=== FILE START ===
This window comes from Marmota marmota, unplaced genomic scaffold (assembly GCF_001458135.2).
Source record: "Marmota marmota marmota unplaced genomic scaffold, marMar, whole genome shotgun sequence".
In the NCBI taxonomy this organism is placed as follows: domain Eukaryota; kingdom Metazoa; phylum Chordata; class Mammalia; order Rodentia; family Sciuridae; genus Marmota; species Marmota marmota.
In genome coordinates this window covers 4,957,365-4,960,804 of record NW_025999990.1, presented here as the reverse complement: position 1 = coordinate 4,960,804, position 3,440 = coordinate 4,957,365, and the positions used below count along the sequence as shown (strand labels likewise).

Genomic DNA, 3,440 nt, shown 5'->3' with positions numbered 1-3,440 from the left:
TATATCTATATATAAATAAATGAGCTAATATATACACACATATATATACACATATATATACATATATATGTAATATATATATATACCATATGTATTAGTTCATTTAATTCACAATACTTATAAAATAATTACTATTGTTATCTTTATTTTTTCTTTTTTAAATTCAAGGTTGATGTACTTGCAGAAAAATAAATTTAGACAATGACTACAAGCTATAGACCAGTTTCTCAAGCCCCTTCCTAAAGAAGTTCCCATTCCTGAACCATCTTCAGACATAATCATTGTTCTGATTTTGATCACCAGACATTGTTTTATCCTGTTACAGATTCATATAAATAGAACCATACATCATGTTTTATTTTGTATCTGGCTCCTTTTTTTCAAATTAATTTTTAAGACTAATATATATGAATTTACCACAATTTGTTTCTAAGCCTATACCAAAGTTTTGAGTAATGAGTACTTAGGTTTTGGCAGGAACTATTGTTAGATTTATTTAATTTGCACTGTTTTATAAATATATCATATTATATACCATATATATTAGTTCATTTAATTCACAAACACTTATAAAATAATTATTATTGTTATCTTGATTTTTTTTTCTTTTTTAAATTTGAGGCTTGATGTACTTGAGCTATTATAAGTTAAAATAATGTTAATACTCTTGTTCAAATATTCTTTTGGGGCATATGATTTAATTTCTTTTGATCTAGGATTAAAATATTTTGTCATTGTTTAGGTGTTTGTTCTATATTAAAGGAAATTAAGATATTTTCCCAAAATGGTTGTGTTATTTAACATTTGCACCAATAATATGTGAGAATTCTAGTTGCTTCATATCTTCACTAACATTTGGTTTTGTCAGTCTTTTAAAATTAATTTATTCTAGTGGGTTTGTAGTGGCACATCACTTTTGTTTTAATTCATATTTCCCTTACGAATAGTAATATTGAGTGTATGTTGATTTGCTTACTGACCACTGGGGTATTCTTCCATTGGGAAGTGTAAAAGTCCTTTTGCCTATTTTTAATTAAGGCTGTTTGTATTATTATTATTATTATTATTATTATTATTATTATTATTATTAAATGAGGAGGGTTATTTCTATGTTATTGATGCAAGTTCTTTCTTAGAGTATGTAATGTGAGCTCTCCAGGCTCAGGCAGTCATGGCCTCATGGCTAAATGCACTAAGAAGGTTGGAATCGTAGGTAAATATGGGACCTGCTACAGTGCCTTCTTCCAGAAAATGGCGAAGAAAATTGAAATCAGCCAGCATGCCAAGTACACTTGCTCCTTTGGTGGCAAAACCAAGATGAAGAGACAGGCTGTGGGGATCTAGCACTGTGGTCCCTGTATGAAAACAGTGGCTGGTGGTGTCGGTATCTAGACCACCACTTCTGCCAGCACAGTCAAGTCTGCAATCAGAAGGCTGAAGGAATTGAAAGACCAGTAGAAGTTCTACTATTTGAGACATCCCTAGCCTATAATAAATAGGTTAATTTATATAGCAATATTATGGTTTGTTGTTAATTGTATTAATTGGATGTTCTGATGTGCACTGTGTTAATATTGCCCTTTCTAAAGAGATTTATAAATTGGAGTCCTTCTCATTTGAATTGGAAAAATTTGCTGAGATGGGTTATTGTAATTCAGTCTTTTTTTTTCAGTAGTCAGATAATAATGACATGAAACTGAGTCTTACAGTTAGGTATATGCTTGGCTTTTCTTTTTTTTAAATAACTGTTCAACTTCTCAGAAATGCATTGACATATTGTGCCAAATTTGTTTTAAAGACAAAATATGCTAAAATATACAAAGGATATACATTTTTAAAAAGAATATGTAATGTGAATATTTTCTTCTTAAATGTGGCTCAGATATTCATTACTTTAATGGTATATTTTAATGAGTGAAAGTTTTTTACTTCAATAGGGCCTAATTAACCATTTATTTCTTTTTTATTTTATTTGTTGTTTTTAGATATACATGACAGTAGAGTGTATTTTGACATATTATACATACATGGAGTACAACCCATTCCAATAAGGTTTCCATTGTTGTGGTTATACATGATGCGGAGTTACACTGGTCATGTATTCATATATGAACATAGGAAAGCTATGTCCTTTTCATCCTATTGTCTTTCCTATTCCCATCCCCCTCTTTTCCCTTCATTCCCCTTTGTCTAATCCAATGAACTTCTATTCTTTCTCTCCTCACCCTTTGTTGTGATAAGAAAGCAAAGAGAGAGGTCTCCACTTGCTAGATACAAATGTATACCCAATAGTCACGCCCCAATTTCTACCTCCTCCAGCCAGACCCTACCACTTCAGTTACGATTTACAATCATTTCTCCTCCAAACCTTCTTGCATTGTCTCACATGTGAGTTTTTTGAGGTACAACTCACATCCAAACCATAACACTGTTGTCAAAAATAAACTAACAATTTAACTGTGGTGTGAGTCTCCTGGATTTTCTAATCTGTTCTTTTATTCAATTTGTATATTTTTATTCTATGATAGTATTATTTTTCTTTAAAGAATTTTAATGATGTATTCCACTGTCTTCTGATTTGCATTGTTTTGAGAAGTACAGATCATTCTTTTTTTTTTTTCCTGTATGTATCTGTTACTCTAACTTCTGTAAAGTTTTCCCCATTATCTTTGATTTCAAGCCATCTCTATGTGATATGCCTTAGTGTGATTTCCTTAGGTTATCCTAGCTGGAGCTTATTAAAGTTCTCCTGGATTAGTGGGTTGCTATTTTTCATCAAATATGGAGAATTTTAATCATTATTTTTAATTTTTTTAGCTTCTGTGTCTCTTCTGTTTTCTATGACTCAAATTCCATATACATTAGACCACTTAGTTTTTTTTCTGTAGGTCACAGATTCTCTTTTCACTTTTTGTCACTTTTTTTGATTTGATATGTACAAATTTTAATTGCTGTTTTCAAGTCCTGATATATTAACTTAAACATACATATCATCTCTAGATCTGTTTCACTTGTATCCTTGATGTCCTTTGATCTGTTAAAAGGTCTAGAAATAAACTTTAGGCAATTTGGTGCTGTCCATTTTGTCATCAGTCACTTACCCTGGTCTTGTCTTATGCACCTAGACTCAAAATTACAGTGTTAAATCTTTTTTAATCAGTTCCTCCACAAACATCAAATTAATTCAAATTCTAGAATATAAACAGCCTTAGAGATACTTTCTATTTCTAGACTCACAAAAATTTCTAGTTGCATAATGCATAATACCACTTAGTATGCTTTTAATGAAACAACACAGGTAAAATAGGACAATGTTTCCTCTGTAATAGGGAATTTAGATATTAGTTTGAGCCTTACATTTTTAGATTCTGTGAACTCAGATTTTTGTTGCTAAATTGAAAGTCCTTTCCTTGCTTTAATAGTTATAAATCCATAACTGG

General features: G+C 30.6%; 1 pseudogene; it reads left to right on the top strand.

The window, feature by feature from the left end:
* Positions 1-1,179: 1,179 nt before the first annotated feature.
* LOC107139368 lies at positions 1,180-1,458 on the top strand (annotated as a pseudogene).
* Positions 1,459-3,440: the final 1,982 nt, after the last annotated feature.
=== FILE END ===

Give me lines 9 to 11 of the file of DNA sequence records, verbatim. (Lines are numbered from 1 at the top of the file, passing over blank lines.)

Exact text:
* Positions 1-1,179: 1,179 nt before the first annotated feature.
* LOC107139368 lies at positions 1,180-1,458 on the top strand (annotated as a pseudogene).
* Positions 1,459-3,440: the final 1,982 nt, after the last annotated feature.